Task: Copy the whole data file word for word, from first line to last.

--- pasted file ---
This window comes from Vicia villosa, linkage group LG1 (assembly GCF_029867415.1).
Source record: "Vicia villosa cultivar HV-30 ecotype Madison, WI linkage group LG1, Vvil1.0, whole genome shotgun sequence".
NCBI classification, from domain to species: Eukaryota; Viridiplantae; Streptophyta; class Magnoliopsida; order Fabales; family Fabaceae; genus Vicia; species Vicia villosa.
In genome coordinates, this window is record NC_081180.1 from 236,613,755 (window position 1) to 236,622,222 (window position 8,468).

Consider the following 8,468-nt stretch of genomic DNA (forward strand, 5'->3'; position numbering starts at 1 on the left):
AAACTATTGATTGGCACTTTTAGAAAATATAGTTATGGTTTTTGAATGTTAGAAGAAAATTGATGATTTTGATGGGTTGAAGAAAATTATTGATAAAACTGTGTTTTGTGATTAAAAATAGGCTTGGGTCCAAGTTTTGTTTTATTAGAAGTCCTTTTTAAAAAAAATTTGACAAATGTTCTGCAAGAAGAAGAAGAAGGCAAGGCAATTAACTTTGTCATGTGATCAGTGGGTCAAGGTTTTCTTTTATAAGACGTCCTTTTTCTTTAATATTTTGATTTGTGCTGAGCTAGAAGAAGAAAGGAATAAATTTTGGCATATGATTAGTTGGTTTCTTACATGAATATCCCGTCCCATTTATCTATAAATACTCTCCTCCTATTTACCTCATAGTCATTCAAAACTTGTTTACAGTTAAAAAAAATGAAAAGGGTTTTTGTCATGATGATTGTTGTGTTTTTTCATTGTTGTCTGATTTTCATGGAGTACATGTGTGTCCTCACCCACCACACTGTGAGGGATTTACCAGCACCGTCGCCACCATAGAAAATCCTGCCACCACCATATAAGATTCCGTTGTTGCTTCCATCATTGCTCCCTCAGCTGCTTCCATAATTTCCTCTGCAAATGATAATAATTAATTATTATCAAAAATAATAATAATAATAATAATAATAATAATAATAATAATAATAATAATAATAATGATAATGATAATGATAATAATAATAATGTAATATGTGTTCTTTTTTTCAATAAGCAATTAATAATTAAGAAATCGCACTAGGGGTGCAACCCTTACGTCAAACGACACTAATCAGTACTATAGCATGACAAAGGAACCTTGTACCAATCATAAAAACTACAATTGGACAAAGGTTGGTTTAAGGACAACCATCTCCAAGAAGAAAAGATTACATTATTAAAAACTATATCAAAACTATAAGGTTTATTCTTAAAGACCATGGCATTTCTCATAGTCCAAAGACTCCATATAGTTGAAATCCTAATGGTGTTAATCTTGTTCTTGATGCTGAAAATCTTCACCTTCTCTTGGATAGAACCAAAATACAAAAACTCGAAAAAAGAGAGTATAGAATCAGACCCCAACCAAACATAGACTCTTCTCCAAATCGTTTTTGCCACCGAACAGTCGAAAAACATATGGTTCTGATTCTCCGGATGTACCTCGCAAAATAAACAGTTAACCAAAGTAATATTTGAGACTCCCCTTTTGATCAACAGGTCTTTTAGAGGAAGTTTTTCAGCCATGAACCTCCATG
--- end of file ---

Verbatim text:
This window comes from Vicia villosa, linkage group LG1 (assembly GCF_029867415.1).
Source record: "Vicia villosa cultivar HV-30 ecotype Madison, WI linkage group LG1, Vvil1.0, whole genome shotgun sequence".
NCBI classification, from domain to species: Eukaryota; Viridiplantae; Streptophyta; class Magnoliopsida; order Fabales; family Fabaceae; genus Vicia; species Vicia villosa.
In genome coordinates, this window is record NC_081180.1 from 236,613,755 (window position 1) to 236,622,222 (window position 8,468).

Consider the following 8,468-nt stretch of genomic DNA (forward strand, 5'->3'; position numbering starts at 1 on the left):
AAACTATTGATTGGCACTTTTAGAAAATATAGTTATGGTTTTTGAATGTTAGAAGAAAATTGATGATTTTGATGGGTTGAAGAAAATTATTGATAAAACTGTGTTTTGTGATTAAAAATAGGCTTGGGTCCAAGTTTTGTTTTATTAGAAGTCCTTTTTAAAAAAAATTTGACAAATGTTCTGCAAGAAGAAGAAGAAGGCAAGGCAATTAACTTTGTCATGTGATCAGTGGGTCAAGGTTTTCTTTTATAAGACGTCCTTTTTCTTTAATATTTTGATTTGTGCTGAGCTAGAAGAAGAAAGGAATAAATTTTGGCATATGATTAGTTGGTTTCTTACATGAATATCCCGTCCCATTTATCTATAAATACTCTCCTCCTATTTACCTCATAGTCATTCAAAACTTGTTTACAGTTAAAAAAAATGAAAAGGGTTTTTGTCATGATGATTGTTGTGTTTTTTCATTGTTGTCTGATTTTCATGGAGTACATGTGTGTCCTCACCCACCACACTGTGAGGGATTTACCAGCACCGTCGCCACCATAGAAAATCCTGCCACCACCATATAAGATTCCGTTGTTGCTTCCATCATTGCTCCCTCAGCTGCTTCCATAATTTCCTCTGCAAATGATAATAATTAATTATTATCAAAAATAATAATAATAATAATAATAATAATAATAATAATAATAATAATAATAATAATGATAATGATAATGATAATAATAATAATGTAATATGTGTTCTTTTTTTCAATAAGCAATTAATAATTAAGAAATCGCACTAGGGGTGCAACCCTTACGTCAAACGACACTAATCAGTACTATAGCATGACAAAGGAACCTTGTACCAATCATAAAAACTACAATTGGACAAAGGTTGGTTTAAGGACAACCATCTCCAAGAAGAAAAGATTACATTATTAAAAACTATATCAAAACTATAAGGTTTATTCTTAAAGACCATGGCATTTCTCATAGTCCAAAGACTCCATATAGTTGAAATCCTAATGGTGTTAATCTTGTTCTTGATGCTGAAAATCTTCACCTTCTCTTGGATAGAACCAAAATACAAAAACTCGAAAAAAGAGAGTATAGAATCAGACCCCAACCAAACATAGACTCTTCTCCAAATCGTTTTTGCCACCGAACAGTCGAAAAACATATGGTTCTGATTCTCCGGATGTACCTCGCAAAATAAACAGTTAACCAAAGTAATATTTGAGACTCCCCTTTTGATCAACAGGTCTTTTAGAGGAAGTTTTTCAGCCATGAACCTCCATG